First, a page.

On a daily basis there is constant discussion in our office as to where recruiting and staffing is headed in the future. As a company we are currently tweaking and adding to our goals and plans for implementing new technologies be it a blog or video interviewing. One of our Staffing Consultants, Kristi Gregory , came across the article below discussing the possible future of resumes.
The resume is often seen as a formalized, antiquated document that rarely gives the full picture of a candidate. So much weight is put on one piece of paper to determine whether or not you get through the front door of your dream company. Perhaps the people of Union Square Ventures have the right idea. They proposed that compiling a portfolio of sorts showcasing web presence and personal interests gives a company a better idea of fit. As a recruiter, the potential value in the idea is enormous. While the idea may never transition to the world of accounting and finance (our CRG specialty) it may be able to add value to many of the emerging media, sales, and related industries where personality is key. But our question is to the potential new hires our there. Do you see this as easily executed, or more trouble than it's worth?
By Rachel Emma Silverman | The Wall Street Journal – Wed, Jan 25, 2012 4:52 PM ESTUnion Square Ventures recently posted an opening for an investment analyst.
Instead of asking for résumés, the New York venture-capital firm—which has invested in Twitter, Foursquare, Zynga and other technology companies—asked applicants to send links representing their "Web presence," such as a Twitter account or Tumblr blog. Applicants also had to submit short videos demonstrating their interest in the position.
Union Square says its process nets better-quality candidates —especially for a venture-capital operation that invests heavily in the Internet and social-media—and the firm plans to use it going forward to fill analyst positions and other jobs.
Companies are increasingly relying on social networks such as LinkedIn, video profiles and online quizzes to gauge candidates' suitability for a job. While most still request a résumé as part of the application package, some are bypassing the staid requirement altogether.
[More from WSJ.com: Your Résumé vs. Oblivion]
A résumé doesn't provide much depth about a candidate, says Christina Cacioppo, an associate at Union Square Ventures who blogs about the hiring process on the company's website and was herself hired after she compiled a profile comprising her personal blog, Twitter feed, LinkedIn profile, and links to social-media sites Delicious and Dopplr, which showed places where she had traveled."We are most interested in what people are like, what they are like to work with, how they think," she says.
John Fischer, founder and owner of StickerGiant.com, a Hygiene, Colo., company that makes bumper and marketing stickers, says a résumé isn't the best way to determine whether a potential employee will be a good social fit for the company. Instead, his firm uses an online survey to help screen applicants.
Questions are tailored to the position. A current opening for an Adobe Illustrator expert asks applicants about their skills, but also asks questions such as "What is your ideal dream job?" and "What is the best job you've ever had?" Applicants have the option to attach a résumé, but it isn't required. Mr. Fischer says he started using online questionnaires several years ago, after receiving too many résumés from candidates who had no qualifications or interest. Having applicants fill out surveys is a "self-filter," he says.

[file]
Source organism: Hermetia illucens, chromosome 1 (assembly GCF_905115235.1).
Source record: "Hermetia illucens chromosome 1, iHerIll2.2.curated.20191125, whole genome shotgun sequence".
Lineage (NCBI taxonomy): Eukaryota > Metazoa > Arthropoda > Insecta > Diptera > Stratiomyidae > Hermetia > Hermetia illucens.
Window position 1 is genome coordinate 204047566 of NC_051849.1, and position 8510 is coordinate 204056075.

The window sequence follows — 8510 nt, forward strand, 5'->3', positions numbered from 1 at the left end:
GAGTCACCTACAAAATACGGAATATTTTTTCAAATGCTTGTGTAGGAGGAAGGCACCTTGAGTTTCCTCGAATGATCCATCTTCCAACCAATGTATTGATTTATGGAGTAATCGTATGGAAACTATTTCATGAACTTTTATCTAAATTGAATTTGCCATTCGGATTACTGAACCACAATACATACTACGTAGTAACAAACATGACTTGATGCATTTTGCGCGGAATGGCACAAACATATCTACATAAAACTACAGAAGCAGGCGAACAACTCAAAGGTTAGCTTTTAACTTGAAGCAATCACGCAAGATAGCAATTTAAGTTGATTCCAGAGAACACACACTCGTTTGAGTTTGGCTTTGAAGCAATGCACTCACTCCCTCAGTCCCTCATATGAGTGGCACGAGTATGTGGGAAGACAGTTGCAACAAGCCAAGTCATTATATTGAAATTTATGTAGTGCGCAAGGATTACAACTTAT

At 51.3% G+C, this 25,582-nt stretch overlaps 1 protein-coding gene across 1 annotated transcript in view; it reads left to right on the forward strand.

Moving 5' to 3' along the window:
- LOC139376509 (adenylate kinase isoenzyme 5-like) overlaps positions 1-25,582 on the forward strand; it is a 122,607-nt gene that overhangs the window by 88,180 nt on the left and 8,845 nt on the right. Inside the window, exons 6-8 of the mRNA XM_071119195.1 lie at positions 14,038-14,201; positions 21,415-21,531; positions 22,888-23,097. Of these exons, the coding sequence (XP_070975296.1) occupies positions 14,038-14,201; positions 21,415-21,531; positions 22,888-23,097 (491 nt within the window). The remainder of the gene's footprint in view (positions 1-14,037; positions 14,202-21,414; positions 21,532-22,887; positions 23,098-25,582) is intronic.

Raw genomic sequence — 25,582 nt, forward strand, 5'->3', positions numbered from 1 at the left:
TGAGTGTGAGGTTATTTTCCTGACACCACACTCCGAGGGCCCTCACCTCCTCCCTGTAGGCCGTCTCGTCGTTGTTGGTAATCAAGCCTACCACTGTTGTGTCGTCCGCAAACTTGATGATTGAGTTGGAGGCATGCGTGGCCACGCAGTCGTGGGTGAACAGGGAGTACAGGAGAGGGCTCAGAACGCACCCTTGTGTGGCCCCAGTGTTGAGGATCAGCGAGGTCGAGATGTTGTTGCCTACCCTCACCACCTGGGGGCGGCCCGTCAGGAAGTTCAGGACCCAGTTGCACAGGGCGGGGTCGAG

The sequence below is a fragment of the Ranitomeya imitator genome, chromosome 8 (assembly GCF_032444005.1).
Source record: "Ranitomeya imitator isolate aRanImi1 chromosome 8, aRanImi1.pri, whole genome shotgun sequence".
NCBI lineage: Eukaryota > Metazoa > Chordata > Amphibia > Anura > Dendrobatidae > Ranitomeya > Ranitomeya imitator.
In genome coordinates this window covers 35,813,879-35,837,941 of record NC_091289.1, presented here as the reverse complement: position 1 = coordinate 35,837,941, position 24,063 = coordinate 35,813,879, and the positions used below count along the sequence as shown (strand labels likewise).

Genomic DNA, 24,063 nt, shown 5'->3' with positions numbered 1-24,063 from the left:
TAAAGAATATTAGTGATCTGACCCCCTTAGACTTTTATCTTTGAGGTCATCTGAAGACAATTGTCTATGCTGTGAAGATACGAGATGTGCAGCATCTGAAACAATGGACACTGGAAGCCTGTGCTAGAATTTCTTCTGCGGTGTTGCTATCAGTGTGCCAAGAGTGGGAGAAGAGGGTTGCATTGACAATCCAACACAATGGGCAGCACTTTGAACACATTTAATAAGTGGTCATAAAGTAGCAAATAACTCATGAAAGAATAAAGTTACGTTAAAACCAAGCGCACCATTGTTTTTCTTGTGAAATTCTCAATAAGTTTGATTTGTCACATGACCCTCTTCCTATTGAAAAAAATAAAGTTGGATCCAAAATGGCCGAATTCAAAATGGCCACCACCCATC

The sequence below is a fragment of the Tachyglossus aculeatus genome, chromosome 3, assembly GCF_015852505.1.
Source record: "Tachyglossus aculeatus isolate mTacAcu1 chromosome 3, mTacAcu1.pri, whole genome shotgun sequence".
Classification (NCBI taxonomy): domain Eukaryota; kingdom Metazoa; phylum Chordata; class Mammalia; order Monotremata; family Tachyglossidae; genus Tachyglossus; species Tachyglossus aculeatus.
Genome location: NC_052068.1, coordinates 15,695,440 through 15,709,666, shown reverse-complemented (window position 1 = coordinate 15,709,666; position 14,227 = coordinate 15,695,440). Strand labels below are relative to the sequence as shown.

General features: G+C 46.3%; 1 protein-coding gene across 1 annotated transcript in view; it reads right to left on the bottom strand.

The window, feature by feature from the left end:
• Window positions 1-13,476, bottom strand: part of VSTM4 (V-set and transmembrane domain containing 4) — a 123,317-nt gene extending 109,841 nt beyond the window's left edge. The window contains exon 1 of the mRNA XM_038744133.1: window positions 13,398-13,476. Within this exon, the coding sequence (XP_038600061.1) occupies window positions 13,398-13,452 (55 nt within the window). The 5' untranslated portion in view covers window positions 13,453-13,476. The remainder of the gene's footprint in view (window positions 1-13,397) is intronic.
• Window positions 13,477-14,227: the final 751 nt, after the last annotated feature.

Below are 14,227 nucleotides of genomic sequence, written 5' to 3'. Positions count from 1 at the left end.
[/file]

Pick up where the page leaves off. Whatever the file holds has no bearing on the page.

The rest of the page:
A previous posting for an Internet marketing position had applicants rate their marketing and social-media skills on a scale of one to 10 and select from a list of words how friends or co-workers would describe them. Options included: high energy, type-A, laid back, perfect, creative or fun.
In times of high unemployment, bypassing résumés can also help companies winnow out candidates from a broader labor pool.
IGN Entertainment Inc., a gaming and media firm, launched a program dubbed Code Foo, in which it taught programming skills to passionate gamers with little experience, paying participants while they learned. Instead of asking for résumés, the firm posted a series of challenges on its website aimed at gauging candidates' thought processes. (One challenge: Estimate how many pennies lined side by side would span the Golden Gate Bridge.)
It also asked candidates to submit a video demonstrating their love of gaming and the firm's products.
IGN is a unit of News Corp., which also owns The Wall Street Journal.
Nearly 30 people out of about 100 applicants were picked for the six-week Code Foo program, and six were eventually hired full-time. Several of the hires were nontraditional applicants who didn't attend college or who had thin work experience.
"If we had just looked at their résumés at the moment we wouldn't have hired them," says Greg Silva, IGN's vice president of people and places. The company does require résumés for its regular job openings.
At most companies, résumés are still the first step of the recruiting process, even at supposedly nontraditional places like Google Inc., which hired about 7,000 people in 2011, after receiving some two million résumés. Google has an army of "hundreds" of recruiters who actually read every one, says Todd Carlisle, the technology firm's director of staffing.
But Dr. Carlisle says he reads résumés in an unusual way: from the bottom up.
[Also see: Four Things That Can Send Your Resume into the Trash]
Candidates' early work experience, hobbies, extracurricular activities or nonprofit involvement—such as painting houses to pay for college or touring with a punk rock band through Europe—often provide insight into how well an applicant would fit into the company culture, Dr. Carlisle says.
Plus, "It's the first sample of work we have of yours," he says.